October 11, 2016 | by Jill Sakai
UW–Madison efforts to reduce housing move-out waste – and give students a real-world opportunity to learn about sustainability – are headed to a national stage this week.
A team is presenting Oct. 11 at the annual conference of the Association for the Advancement of Sustainability in Higher Education (AASHE), held in Baltimore, Md. Breana Nehls and Laura Shere from University Housing are part of a panel on “Campus and Community Involvement in Move-Out Waste Reduction Programs.” Cathy Middlecamp from the Office of Sustainability is moderating the panel, which also includes a staff member from Wilfred Laurier University in Waterloo, Ontario.
Their presentation will focus on UW–Madison’s residence hall Sustainability Move-Out program, which engages Housing residents, volunteers, and a host of campus and community partners to donate and recycle unwanted items rather than throw them away. The program diverts more than 100,000 pounds of material from the landfill each year.
Student move-out presents a logistical challenge that is common to most residential campuses, says Nehls, Housing’s sustainability and communications coordinator. Waste diversion programs are widespread at other schools. But UW–Madison has taken things a step further by turning the process into an educational experience as well.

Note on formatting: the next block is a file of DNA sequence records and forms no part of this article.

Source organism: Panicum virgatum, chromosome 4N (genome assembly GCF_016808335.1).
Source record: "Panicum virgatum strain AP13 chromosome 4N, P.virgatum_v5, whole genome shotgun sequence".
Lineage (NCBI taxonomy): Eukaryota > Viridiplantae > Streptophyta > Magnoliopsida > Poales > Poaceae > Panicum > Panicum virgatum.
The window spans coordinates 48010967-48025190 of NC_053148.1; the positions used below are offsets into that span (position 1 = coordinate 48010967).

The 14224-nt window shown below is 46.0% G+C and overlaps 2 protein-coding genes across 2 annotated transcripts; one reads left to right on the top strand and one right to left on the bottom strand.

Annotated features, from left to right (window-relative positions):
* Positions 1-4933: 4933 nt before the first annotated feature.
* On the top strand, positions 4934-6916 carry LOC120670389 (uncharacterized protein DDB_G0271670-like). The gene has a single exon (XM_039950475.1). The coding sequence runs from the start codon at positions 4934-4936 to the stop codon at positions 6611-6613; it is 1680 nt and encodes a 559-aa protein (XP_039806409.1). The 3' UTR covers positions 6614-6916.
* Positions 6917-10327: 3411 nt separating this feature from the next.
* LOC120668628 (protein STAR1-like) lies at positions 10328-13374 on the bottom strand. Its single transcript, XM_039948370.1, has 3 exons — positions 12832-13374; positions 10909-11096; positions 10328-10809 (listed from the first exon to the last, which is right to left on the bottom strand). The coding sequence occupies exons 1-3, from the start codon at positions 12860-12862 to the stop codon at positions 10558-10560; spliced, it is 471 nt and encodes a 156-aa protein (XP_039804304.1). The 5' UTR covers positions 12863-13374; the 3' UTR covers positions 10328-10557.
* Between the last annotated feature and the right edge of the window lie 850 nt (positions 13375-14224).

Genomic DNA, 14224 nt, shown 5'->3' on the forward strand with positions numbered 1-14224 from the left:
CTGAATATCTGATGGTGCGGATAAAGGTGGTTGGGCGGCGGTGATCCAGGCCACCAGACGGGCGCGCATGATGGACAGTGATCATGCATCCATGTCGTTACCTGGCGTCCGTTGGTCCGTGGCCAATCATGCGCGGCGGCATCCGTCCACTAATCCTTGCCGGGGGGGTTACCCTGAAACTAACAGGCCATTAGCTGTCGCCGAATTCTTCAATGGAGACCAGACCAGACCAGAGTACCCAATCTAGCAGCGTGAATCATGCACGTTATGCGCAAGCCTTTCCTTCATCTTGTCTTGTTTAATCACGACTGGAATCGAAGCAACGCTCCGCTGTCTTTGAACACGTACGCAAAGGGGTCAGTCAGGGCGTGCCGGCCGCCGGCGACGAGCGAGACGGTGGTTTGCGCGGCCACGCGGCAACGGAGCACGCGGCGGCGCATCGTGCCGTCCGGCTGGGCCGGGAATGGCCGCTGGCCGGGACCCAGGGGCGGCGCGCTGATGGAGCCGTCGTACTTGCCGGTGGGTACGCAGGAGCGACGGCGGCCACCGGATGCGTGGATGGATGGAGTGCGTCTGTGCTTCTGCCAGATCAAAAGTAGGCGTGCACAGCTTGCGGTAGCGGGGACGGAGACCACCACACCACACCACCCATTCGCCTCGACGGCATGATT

“It’s more than just people getting rid of their stuff,” Nehls says. “We really want to share the student involvement piece of Move-Out.”
University Housing has partnered with two faculty members to integrate the move-out program into two courses. Students who provide volunteer staffing support at the recycling and donation sites receive academic incentives, as well as a “way for them to put into practice what they’ve learned all semester,” Nehls says.
Students provide more than half of the volunteer hours needed to run Sustainability Move-Out. And since nearly all of them are underclassmen, the experience helps create a culture of sustainability on campus.
“It’s not just about the waste diversion, it’s not just about the money we save,” Nehls says. “Those are great, but a lot of it is about the student experience and what they take away.”
The team credits campus support with helping them reach a position where they can influence peer institutions. The Sustainability Move-Out program received an Administrative Improvement Award in 2015, followed by a supplemental grant that University Housing used to enhance and document the program. Shere and Nehls say the resulting manual will ensure the program’s continuity at UW–Madison, while helping schools across the country – and beyond – in the spirit of the Wisconsin Idea.
“We can share the logistics and operational pieces of this, but also the human component – why this all matters,” Nehls says.